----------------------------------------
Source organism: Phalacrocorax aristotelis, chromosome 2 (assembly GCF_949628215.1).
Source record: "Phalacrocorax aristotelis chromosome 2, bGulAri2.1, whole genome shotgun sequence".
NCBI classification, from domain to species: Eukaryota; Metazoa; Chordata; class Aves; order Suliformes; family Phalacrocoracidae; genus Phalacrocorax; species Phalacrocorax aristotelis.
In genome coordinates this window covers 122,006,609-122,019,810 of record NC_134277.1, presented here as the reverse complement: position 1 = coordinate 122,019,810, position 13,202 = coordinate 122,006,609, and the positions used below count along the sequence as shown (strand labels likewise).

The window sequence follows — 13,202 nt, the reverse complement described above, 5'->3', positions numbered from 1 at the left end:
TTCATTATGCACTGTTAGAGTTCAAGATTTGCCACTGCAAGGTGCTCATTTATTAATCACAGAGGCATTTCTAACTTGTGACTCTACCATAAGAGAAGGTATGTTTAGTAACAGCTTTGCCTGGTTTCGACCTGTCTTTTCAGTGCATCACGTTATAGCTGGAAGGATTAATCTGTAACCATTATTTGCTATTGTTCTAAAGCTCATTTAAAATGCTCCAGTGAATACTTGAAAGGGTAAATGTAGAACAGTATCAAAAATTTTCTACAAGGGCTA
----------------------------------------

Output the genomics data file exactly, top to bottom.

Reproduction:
Source organism: Phalacrocorax aristotelis, chromosome 2 (assembly GCF_949628215.1).
Source record: "Phalacrocorax aristotelis chromosome 2, bGulAri2.1, whole genome shotgun sequence".
NCBI classification, from domain to species: Eukaryota; Metazoa; Chordata; class Aves; order Suliformes; family Phalacrocoracidae; genus Phalacrocorax; species Phalacrocorax aristotelis.
In genome coordinates this window covers 122,006,609-122,019,810 of record NC_134277.1, presented here as the reverse complement: position 1 = coordinate 122,019,810, position 13,202 = coordinate 122,006,609, and the positions used below count along the sequence as shown (strand labels likewise).

The window sequence follows — 13,202 nt, the reverse complement described above, 5'->3', positions numbered from 1 at the left end:
TTCATTATGCACTGTTAGAGTTCAAGATTTGCCACTGCAAGGTGCTCATTTATTAATCACAGAGGCATTTCTAACTTGTGACTCTACCATAAGAGAAGGTATGTTTAGTAACAGCTTTGCCTGGTTTCGACCTGTCTTTTCAGTGCATCACGTTATAGCTGGAAGGATTAATCTGTAACCATTATTTGCTATTGTTCTAAAGCTCATTTAAAATGCTCCAGTGAATACTTGAAAGGGTAAATGTAGAACAGTATCAAAAATTTTCTACAAGGGCTA